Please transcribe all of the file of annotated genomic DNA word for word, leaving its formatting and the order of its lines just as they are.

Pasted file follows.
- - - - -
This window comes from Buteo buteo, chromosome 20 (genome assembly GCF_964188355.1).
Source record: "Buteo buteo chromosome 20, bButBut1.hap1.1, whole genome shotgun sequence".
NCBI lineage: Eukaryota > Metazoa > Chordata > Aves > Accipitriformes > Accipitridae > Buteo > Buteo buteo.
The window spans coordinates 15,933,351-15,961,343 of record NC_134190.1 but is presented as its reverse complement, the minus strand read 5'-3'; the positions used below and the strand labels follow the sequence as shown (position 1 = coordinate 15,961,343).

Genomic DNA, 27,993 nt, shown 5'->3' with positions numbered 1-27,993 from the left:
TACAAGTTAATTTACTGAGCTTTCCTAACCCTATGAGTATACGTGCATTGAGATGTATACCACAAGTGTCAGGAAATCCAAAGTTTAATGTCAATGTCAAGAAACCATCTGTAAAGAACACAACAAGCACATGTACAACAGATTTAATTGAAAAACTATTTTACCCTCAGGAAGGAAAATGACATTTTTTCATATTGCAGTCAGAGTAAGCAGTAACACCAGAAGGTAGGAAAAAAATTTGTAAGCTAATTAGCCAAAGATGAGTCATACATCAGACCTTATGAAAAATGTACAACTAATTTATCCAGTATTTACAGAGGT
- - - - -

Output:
This window comes from Buteo buteo, chromosome 20 (genome assembly GCF_964188355.1).
Source record: "Buteo buteo chromosome 20, bButBut1.hap1.1, whole genome shotgun sequence".
NCBI lineage: Eukaryota > Metazoa > Chordata > Aves > Accipitriformes > Accipitridae > Buteo > Buteo buteo.
The window spans coordinates 15,933,351-15,961,343 of record NC_134190.1 but is presented as its reverse complement, the minus strand read 5'-3'; the positions used below and the strand labels follow the sequence as shown (position 1 = coordinate 15,961,343).

Genomic DNA, 27,993 nt, shown 5'->3' with positions numbered 1-27,993 from the left:
TACAAGTTAATTTACTGAGCTTTCCTAACCCTATGAGTATACGTGCATTGAGATGTATACCACAAGTGTCAGGAAATCCAAAGTTTAATGTCAATGTCAAGAAACCATCTGTAAAGAACACAACAAGCACATGTACAACAGATTTAATTGAAAAACTATTTTACCCTCAGGAAGGAAAATGACATTTTTTCATATTGCAGTCAGAGTAAGCAGTAACACCAGAAGGTAGGAAAAAAATTTGTAAGCTAATTAGCCAAAGATGAGTCATACATCAGACCTTATGAAAAATGTACAACTAATTTATCCAGTATTTACAGAGGT